Topological entropy is a widely studied indicator of chaos in topological dynamics. Here we give a generalized definition of topological entropy which may be applied to set-valued functions. We demonstrate that some of the well-known results concerning topological entropy of continuous (single-valued) functions extend naturally to set-valued functions while others must be altered. Read More

Leakage errors occur when a quantum system leaves the two-level qubit subspace. Reducing these errors is critically important for quantum error correction to be viable. To quantify leakage errors, we use randomized benchmarking in conjunction with measurement of the leakage population. Read More

Energy disaggregation estimates appliance-by-appliance electricity consumption from a single meter that measures the whole home's electricity demand. Recently, deep neural networks have driven remarkable improvements in classification performance in neighbouring machine learning fields such as image classification and automatic speech recognition. In this paper, we adapt three deep neural network architectures to energy disaggregation: 1) a form of recurrent neural network called `long short-term memory' (LSTM); 2) denoising autoencoders; and 3) a network which regresses the start time, end time and average power demand of each appliance activation. Read More

We present a class of orderings L for which there exists a profile u of preferences for a fixed odd number of individuals such that Borda's rule maps u to L. Read More

Weak measurement has provided new insight into the nature of quantum measurement, by demonstrating the ability to extract average state information without fully projecting the system. For single qubit measurements, this partial projection has been demonstrated with violations of the Leggett-Garg inequality. Here we investigate the effects of weak measurement on a maximally entangled Bell state through application of the Hybrid Bell-Leggett-Garg inequality (BLGI) on a linear chain of four transmon qubits. Read More

**Authors:**T. C. White, J. Y. Mutus, I. -C. Hoi, R. Barends, B. Campbell, Yu Chen, Z. Chen, B. Chiaro, A. Dunsworth, E. Jeffrey, J. Kelly, A. Megrant, C. Neill, P. J. J. O'Malley, P. Roushan, D. Sank, A. Vainsencher, J. Wenner, S. Chaudhuri, J. Gao, John M. Martinis

**Category:**Physics - Superconductivity

Josephson parametric amplifiers have become a critical tool in superconducting device physics due to their high gain and quantum-limited noise. Traveling wave parametric amplifiers (TWPAs) promise similar noise performance while allowing for significant increases in both bandwidth and dynamic range. We present a TWPA device based on an LC-ladder transmission line of Josephson junctions and parallel plate capacitors using low-loss amorphous silicon dielectric. Read More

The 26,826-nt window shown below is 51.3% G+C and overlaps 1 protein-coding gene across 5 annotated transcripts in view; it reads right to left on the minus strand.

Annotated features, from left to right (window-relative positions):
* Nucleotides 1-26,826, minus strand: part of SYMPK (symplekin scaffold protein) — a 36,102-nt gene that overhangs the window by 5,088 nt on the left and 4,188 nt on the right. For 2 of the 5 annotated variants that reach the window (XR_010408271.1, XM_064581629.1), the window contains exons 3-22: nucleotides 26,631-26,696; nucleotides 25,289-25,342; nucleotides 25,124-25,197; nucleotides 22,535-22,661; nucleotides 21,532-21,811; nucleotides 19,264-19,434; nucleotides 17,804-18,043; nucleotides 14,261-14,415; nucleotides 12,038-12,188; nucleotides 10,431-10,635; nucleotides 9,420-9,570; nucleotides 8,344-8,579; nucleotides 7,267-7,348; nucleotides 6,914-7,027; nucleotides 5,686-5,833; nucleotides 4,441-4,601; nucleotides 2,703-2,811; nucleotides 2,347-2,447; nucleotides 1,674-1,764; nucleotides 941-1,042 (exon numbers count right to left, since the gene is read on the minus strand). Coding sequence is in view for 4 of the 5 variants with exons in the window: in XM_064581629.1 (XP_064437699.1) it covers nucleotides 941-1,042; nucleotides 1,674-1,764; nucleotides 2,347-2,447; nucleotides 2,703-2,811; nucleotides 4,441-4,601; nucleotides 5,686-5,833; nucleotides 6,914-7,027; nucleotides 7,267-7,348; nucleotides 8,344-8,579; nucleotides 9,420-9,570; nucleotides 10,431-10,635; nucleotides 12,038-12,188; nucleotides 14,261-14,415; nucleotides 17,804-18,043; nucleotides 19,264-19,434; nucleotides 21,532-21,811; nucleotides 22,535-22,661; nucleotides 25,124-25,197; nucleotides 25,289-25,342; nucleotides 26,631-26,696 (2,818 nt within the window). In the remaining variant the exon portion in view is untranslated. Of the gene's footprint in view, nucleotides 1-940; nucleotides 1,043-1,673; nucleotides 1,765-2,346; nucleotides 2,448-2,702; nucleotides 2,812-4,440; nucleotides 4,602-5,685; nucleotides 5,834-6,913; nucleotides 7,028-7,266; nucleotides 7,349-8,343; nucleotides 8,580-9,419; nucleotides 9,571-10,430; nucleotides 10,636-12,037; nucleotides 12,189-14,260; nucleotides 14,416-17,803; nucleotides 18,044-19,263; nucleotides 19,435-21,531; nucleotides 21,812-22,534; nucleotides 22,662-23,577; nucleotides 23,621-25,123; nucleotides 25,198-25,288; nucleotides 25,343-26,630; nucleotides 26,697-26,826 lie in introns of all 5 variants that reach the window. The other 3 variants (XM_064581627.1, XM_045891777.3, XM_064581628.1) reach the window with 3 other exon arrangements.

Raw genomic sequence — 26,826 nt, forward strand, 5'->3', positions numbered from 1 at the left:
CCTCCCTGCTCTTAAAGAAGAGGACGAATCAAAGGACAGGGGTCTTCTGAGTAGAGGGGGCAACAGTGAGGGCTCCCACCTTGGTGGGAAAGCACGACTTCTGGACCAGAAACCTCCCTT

Let g be a strategy-proof rule on the domain NP of profiles where no alternative Pareto-dominates any other. Then we establish a result with a Gibbard-Satterthwaite flavor: g is dictatorial if its range contains at least three alternatives. Read More

**Authors:**R. Barends, L. Lamata, J. Kelly, L. García-Álvarez, A. G. Fowler, A. Megrant, E. Jeffrey, T. C. White, D. Sank, J. Y. Mutus, B. Campbell, Yu Chen, Z. Chen, B. Chiaro, A. Dunsworth, I. -C. Hoi, C. Neill, P. J. J. O'Malley, C. Quintana, P. Roushan, A. Vainsencher, J. Wenner, E. Solano, John M. Martinis

Simulating quantum physics with a device which itself is quantum mechanical, a notion Richard Feynman originated, would be an unparallelled computational resource. However, the universal quantum simulation of fermionic systems is daunting due to their particle statistics, and Feynman left as an open question whether it could be done, because of the need for non-local control. Here, we implement fermionic interactions with digital techniques in a superconducting circuit. Read More

Quantum computing becomes viable when a quantum state can be preserved from environmentally-induced error. If quantum bits (qubits) are sufficiently reliable, errors are sparse and quantum error correction (QEC) is capable of identifying and correcting them. Adding more qubits improves the preservation by guaranteeing increasingly larger clusters of errors will not cause logical failure - a key requirement for large-scale systems. Read More

A precise measurement of dephasing over a range of timescales is critical for improving quantum gates beyond the error correction threshold. We present a metrological tool, based on randomized benchmarking, capable of greatly increasing the precision of Ramsey and spin echo sequences by the repeated but incoherent addition of phase noise. We find our SQUID-based qubit is not limited by $1/f$ flux noise at short timescales, but instead observe a telegraph noise mechanism that is not amenable to study with standard measurement techniques. Read More